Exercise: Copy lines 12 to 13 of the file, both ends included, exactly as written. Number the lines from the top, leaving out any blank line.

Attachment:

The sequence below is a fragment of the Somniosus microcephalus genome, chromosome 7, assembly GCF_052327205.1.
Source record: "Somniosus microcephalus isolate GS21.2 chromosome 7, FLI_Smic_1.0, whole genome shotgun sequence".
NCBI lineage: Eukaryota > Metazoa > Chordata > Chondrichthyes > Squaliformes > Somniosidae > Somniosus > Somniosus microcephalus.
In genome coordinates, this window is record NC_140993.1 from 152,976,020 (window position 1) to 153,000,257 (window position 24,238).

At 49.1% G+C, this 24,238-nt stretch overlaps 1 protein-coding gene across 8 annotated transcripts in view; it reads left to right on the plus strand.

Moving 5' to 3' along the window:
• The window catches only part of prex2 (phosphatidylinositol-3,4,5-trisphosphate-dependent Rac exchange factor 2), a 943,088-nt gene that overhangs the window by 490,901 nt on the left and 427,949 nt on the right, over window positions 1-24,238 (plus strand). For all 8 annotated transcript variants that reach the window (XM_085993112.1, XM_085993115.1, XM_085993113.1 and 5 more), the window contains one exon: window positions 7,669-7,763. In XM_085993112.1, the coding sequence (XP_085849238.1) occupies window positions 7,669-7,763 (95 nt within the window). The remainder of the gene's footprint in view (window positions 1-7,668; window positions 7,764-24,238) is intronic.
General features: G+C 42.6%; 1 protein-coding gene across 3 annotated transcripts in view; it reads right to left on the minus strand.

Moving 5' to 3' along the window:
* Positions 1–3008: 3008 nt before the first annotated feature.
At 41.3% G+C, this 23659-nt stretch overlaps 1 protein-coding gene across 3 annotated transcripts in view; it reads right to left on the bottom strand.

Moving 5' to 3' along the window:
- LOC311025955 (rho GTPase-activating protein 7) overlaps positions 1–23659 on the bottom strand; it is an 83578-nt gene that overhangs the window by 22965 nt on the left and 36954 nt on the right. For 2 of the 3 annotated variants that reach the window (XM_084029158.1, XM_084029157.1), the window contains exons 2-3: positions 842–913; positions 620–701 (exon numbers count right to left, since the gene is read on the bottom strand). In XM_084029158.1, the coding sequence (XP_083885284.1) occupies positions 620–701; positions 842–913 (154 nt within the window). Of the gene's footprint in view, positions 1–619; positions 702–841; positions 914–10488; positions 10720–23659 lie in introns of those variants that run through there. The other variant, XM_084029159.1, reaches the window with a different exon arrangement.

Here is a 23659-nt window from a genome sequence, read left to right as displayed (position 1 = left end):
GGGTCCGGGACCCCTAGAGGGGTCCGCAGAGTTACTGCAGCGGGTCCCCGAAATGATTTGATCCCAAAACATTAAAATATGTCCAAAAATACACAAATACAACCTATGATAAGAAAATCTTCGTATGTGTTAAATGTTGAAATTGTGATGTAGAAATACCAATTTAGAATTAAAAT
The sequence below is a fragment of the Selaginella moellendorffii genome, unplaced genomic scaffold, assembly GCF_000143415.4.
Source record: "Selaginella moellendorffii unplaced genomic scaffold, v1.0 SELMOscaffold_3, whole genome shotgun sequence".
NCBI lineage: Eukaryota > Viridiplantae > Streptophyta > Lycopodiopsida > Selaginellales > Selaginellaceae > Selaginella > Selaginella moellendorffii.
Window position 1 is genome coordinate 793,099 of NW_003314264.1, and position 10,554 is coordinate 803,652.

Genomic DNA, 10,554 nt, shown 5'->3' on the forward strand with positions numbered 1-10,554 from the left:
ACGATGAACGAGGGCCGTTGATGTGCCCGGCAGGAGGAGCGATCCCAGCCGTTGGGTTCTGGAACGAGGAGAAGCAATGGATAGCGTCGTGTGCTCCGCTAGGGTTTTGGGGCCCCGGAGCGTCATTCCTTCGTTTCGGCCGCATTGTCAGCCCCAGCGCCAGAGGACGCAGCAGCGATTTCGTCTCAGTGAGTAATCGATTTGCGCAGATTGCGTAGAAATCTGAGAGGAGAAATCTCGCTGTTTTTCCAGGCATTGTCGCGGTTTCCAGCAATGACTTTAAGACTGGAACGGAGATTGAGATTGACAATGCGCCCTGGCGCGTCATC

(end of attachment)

Moving 5' to 3' along the window:
- LOC311025955 (rho GTPase-activating protein 7) overlaps positions 1–23659 on the bottom strand; it is an 83578-nt gene that overhangs the window by 22965 nt on the left and 36954 nt on the right. For 2 of the 3 annotated variants that reach the window (XM_084029158.1, XM_084029157.1), the window contains exons 2-3: positions 842–913; positions 620–701 (exon numbers count right to left, since the gene is read on the bottom strand). In XM_084029158.1, the coding sequence (XP_083885284.1) occupies positions 620–701; positions 842–913 (154 nt within the window). Of the gene's footprint in view, positions 1–619; positions 702–841; positions 914–10488; positions 10720–23659 lie in introns of those variants that run through there. The other variant, XM_084029159.1, reaches the window with a different exon arrangement.